That size must have been its eventual undoing as indicated by the recent reduction in creator count. I approve of such strategy and hope Disney can use it to do what it should do: attempt to incubate new franchises from it. These would be small ideas to start, but The Disney Channel also had some smaller ideas that eventually turned into big intellectual properties. Hannah Montana and High School Musical are two brands that branched out and went beyond being simple cable programs. If the Disney Digital Network is to have a mandate, it is this: find the next Montana, the next Musical. From there, it can move to cable, theaters and retail shelves. This Seeking Alpha article from 2008 mentions those two properties.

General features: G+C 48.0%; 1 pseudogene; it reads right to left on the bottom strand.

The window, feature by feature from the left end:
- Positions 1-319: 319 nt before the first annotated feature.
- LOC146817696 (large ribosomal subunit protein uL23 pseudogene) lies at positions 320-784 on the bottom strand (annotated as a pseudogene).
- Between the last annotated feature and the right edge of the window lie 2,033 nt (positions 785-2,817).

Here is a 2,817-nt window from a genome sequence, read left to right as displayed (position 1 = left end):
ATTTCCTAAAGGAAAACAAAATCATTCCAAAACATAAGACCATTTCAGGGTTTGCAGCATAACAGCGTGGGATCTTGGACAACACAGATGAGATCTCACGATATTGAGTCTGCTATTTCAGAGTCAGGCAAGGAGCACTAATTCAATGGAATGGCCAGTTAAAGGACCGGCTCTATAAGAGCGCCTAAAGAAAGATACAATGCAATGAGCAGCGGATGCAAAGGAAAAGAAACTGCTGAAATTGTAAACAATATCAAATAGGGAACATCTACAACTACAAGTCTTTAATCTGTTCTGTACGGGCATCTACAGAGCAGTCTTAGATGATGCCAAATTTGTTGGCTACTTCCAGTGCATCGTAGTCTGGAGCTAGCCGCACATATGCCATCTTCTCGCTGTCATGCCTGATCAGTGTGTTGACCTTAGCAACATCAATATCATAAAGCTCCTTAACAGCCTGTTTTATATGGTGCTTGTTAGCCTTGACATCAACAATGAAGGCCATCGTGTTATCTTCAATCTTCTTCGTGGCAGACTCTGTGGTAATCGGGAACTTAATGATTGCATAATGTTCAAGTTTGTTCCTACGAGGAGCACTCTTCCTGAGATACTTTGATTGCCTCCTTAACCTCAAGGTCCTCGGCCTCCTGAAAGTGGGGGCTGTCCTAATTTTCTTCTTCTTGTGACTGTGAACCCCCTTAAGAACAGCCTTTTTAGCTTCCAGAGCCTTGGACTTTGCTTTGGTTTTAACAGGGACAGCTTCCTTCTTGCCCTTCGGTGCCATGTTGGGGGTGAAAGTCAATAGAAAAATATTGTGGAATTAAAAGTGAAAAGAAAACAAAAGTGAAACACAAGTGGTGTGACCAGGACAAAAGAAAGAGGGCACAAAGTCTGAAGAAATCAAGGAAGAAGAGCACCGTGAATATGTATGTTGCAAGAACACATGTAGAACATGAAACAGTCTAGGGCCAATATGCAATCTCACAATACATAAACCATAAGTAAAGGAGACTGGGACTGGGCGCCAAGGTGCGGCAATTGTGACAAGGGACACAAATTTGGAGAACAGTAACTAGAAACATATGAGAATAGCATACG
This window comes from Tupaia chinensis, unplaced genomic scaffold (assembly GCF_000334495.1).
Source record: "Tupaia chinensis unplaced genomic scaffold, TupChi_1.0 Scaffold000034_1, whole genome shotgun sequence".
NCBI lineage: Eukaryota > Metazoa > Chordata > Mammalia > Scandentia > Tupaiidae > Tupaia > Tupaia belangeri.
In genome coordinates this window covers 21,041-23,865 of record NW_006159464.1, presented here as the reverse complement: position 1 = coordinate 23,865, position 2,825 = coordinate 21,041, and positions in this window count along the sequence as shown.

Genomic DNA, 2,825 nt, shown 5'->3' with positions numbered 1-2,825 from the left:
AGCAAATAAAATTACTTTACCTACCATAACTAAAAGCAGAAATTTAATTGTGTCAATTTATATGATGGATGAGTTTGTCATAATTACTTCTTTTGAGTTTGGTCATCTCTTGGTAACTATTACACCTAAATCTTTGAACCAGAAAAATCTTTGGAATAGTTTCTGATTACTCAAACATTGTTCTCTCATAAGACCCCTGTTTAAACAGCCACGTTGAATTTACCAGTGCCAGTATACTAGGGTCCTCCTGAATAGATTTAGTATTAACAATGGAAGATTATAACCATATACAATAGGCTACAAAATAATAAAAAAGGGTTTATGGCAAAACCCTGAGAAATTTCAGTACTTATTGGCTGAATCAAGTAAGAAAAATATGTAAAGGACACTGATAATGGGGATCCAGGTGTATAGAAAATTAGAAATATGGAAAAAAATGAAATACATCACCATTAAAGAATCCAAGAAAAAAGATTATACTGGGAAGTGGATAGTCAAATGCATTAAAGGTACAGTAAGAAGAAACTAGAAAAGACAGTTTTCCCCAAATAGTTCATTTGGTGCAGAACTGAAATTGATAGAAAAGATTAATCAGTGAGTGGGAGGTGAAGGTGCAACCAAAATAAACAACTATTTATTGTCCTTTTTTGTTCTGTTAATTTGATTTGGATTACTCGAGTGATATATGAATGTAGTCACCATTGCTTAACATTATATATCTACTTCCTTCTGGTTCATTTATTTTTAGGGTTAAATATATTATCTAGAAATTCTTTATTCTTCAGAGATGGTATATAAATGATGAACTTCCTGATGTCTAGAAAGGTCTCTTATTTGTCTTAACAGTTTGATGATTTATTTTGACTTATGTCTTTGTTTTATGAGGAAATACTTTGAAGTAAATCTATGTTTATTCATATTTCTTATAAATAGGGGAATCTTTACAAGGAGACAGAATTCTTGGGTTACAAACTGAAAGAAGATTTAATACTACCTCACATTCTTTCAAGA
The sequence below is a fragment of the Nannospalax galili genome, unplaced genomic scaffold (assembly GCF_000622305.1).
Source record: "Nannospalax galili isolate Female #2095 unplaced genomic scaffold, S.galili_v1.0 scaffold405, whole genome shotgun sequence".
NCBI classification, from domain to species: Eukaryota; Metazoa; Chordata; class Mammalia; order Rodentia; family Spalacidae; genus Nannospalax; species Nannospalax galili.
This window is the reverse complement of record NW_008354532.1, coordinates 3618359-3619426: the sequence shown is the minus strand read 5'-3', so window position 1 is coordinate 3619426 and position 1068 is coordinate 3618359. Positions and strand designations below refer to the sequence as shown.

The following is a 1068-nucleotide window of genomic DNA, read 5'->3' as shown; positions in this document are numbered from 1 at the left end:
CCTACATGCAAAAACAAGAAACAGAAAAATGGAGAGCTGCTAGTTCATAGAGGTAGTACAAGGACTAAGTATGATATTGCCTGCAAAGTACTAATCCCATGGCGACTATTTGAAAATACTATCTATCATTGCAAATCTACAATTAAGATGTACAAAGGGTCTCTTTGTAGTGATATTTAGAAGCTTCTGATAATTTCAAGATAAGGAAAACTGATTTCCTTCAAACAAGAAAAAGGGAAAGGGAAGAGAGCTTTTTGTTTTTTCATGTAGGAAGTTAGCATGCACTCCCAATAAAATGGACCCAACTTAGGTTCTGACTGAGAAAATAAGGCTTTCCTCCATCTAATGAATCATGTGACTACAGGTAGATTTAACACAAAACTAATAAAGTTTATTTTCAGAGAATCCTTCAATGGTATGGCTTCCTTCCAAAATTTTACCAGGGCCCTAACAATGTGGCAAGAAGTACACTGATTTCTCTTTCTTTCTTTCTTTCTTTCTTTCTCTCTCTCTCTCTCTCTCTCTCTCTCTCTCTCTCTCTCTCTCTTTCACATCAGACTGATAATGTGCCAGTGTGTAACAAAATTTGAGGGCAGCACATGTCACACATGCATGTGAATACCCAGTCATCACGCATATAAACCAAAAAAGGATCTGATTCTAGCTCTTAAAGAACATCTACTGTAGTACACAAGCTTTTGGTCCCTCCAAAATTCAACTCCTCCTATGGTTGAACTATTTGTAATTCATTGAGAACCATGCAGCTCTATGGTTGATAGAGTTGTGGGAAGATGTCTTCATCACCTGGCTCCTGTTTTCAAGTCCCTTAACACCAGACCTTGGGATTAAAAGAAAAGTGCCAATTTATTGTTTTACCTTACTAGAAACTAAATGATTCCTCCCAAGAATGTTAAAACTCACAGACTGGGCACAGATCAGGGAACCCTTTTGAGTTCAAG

The Disney Digital Network can also do something else: market stuff. Yes, if you look at the initial offerings from this asset, you'll note cross-promotional connections to Star Wars and Disney itself. However, as I alluded to before, Disney, like all media concerns, should be aggressively reducing the cost of bringing a tentpole picture to the attention of potential ticket buyers.
There is a chance that Disney might make good with Maker, but it will remain an acquisition I wish the company had not made. Bob Iger should be questioned about this next week on the conference call. Iger has a chance to use his executive imagination to picture what a digital network can actually do for the company -- create movies exclusive to the platform, connect with fans (beyond mere comments), solicit screenplays, audition new talent...the proverbial sky is the limit. I hope it's not going to be a bunch of unboxing videos (although they have value as a marketing tool, again, too much money was spent to just be that).